The paper is accompanied by an ACMA occasional paper 'Converged legislative frameworks: international approaches' that examines the approaches to date of a number of overseas jurisdictions in the move to a converged legislative framework for media and communications.
This latter paper concludes that there is no single approach to dealing with these issues, saying that converged legislation demands an evolutionary approach to regulating for communications and media.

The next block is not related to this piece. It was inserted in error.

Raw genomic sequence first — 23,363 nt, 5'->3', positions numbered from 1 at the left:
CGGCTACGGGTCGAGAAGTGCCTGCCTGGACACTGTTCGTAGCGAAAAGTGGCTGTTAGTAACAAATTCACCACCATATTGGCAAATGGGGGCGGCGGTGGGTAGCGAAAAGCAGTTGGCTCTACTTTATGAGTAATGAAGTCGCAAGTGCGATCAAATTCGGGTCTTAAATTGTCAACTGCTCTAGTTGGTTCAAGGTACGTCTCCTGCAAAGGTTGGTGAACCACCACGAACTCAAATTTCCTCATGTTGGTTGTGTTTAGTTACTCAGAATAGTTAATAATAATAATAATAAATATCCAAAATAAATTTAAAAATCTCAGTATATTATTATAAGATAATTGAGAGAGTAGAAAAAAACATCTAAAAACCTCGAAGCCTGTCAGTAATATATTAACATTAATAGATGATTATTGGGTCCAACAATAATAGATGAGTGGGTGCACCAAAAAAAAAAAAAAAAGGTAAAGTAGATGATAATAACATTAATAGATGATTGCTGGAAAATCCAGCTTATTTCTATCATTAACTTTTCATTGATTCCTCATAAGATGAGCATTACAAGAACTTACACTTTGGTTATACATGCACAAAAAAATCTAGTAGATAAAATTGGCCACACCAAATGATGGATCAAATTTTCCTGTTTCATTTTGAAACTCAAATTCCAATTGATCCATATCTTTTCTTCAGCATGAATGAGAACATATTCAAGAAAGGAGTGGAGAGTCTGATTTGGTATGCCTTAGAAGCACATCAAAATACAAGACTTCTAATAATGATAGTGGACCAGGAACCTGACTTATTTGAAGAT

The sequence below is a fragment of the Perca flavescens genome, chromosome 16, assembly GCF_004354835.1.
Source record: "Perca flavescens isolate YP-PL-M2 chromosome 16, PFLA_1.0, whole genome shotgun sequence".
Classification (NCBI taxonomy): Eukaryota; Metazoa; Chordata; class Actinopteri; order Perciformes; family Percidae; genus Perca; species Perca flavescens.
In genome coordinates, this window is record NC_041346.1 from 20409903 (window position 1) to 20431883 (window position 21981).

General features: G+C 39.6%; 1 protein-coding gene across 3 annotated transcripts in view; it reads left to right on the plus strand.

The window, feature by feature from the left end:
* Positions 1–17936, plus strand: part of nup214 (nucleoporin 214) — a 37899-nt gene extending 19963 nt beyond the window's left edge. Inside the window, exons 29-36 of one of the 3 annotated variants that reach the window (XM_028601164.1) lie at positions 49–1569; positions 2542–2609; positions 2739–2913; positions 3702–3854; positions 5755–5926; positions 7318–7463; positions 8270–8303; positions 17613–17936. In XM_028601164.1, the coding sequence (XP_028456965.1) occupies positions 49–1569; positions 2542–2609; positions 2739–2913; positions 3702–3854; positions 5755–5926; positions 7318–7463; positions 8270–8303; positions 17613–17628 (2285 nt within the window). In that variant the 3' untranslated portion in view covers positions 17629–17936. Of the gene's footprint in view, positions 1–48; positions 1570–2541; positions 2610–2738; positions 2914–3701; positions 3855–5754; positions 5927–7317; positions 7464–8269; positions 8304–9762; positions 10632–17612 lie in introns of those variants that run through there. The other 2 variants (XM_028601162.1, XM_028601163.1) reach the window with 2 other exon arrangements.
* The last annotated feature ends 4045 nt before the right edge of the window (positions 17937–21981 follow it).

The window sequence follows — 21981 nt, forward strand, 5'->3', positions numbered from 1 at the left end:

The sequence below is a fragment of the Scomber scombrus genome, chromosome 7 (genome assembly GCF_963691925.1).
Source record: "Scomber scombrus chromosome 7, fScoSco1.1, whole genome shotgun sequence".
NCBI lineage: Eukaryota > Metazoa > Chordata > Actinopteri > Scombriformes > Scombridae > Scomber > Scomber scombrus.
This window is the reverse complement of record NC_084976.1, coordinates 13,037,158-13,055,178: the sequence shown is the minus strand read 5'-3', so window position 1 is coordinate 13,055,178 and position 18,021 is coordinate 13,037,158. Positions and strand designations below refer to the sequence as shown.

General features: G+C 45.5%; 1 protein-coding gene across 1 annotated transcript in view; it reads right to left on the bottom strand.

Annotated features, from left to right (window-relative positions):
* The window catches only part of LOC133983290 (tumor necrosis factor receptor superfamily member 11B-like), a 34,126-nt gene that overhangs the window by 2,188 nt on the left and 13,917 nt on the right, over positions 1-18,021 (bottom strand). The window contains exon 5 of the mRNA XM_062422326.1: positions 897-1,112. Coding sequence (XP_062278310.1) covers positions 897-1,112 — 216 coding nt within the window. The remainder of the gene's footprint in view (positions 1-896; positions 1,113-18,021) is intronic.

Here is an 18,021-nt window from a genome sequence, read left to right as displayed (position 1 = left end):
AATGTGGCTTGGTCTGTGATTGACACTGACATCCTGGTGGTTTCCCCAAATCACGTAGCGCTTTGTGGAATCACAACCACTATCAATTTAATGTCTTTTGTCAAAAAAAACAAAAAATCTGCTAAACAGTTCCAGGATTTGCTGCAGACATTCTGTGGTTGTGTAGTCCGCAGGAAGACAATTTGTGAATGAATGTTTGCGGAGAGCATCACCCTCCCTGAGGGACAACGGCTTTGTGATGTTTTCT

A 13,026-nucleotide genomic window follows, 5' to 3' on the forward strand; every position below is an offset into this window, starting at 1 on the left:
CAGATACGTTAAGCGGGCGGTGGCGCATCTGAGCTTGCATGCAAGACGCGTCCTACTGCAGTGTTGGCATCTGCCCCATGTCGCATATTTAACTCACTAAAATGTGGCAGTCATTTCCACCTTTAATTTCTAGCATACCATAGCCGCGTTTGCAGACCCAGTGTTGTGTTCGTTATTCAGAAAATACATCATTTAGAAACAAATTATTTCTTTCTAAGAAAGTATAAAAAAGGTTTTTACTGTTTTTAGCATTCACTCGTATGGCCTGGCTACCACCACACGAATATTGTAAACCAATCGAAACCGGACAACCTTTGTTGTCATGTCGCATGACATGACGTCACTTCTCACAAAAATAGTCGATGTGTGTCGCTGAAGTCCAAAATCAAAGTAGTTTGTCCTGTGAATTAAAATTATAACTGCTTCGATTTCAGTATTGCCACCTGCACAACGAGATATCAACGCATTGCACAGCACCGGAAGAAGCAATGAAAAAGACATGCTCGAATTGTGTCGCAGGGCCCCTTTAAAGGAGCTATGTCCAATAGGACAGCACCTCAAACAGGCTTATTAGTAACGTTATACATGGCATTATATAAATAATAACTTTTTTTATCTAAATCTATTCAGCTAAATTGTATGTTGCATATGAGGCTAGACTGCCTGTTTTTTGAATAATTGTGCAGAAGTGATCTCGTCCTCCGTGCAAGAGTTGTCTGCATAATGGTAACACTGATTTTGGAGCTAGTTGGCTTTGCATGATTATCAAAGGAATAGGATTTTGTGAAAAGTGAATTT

ACMA chairman, Chris Chapman, said: "The ACMA deals on a daily basis with the rapidly changing communications and media environment. Its current responsibilities cover 26 Acts and more than five hundred pieces of subordinate legislation. And yet the majority of the legislation the ACMA administers was made before the Internet was even in use in Australia."
Both papers have been provided to the Government's Convergence Review Committee to help inform its consideration of the design of future regulatory frameworks. The papers and an interactive presentation of the changing digital landscape are available on the ACMA's Engage website (http://engage.acma.gov.au).
The ACMA says it has observed seven broad regulatory consequences of convergence. These are listed on page 2.
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